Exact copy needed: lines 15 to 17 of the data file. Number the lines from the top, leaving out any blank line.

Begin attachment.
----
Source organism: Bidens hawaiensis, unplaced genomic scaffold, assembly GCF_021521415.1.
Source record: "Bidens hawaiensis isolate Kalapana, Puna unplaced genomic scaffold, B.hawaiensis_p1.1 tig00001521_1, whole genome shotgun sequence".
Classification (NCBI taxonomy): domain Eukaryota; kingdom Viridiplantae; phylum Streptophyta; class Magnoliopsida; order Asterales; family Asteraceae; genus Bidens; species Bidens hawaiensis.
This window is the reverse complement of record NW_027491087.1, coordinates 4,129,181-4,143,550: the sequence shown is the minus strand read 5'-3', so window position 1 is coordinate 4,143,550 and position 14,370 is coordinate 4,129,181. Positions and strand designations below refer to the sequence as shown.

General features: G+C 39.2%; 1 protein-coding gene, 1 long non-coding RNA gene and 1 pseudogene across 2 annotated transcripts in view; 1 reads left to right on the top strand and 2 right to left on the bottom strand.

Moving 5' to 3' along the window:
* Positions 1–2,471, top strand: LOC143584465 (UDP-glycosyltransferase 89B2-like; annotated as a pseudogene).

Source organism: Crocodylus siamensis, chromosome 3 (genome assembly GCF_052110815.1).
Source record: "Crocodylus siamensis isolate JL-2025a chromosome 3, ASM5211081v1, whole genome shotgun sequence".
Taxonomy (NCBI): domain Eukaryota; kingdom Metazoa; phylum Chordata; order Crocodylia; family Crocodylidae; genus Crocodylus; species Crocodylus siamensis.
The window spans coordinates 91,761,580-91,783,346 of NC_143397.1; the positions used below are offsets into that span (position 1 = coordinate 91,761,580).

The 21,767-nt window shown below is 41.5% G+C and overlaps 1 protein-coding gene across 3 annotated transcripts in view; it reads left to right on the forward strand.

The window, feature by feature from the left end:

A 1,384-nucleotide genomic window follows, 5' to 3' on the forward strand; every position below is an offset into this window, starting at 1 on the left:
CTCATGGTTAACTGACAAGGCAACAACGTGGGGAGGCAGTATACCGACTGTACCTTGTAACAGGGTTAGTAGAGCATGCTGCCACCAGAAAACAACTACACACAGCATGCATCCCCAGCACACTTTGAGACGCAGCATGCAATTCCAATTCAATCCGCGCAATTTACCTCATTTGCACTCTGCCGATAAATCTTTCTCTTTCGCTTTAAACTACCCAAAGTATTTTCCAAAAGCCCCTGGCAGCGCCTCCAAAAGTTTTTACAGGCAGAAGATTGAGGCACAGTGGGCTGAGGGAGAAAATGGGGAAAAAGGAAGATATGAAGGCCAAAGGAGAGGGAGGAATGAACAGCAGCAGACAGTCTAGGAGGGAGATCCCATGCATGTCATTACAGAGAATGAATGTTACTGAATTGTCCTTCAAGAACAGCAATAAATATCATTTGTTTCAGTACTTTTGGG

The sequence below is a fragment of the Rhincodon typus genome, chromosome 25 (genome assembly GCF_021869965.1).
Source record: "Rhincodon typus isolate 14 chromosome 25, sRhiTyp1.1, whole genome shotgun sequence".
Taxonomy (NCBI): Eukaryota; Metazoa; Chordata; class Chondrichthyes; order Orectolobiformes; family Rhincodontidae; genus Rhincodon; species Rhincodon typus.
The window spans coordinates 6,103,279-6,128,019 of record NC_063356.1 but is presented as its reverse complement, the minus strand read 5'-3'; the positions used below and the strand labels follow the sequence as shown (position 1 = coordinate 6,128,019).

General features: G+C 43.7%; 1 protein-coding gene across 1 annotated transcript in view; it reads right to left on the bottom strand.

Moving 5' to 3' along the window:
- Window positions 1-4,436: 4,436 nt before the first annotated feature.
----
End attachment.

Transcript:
CTCATGGTTAACTGACAAGGCAACAACGTGGGGAGGCAGTATACCGACTGTACCTTGTAACAGGGTTAGTAGAGCATGCTGCCACCAGAAAACAACTACACACAGCATGCATCCCCAGCACACTTTGAGACGCAGCATGCAATTCCAATTCAATCCGCGCAATTTACCTCATTTGCACTCTGCCGATAAATCTTTCTCTTTCGCTTTAAACTACCCAAAGTATTTTCCAAAAGCCCCTGGCAGCGCCTCCAAAAGTTTTTACAGGCAGAAGATTGAGGCACAGTGGGCTGAGGGAGAAAATGGGGAAAAAGGAAGATATGAAGGCCAAAGGAGAGGGAGGAATGAACAGCAGCAGACAGTCTAGGAGGGAGATCCCATGCATGTCATTACAGAGAATGAATGTTACTGAATTGTCCTTCAAGAACAGCAATAAATATCATTTGTTTCAGTACTTTTGGG

The sequence below is a fragment of the Rhincodon typus genome, chromosome 25 (genome assembly GCF_021869965.1).
Source record: "Rhincodon typus isolate 14 chromosome 25, sRhiTyp1.1, whole genome shotgun sequence".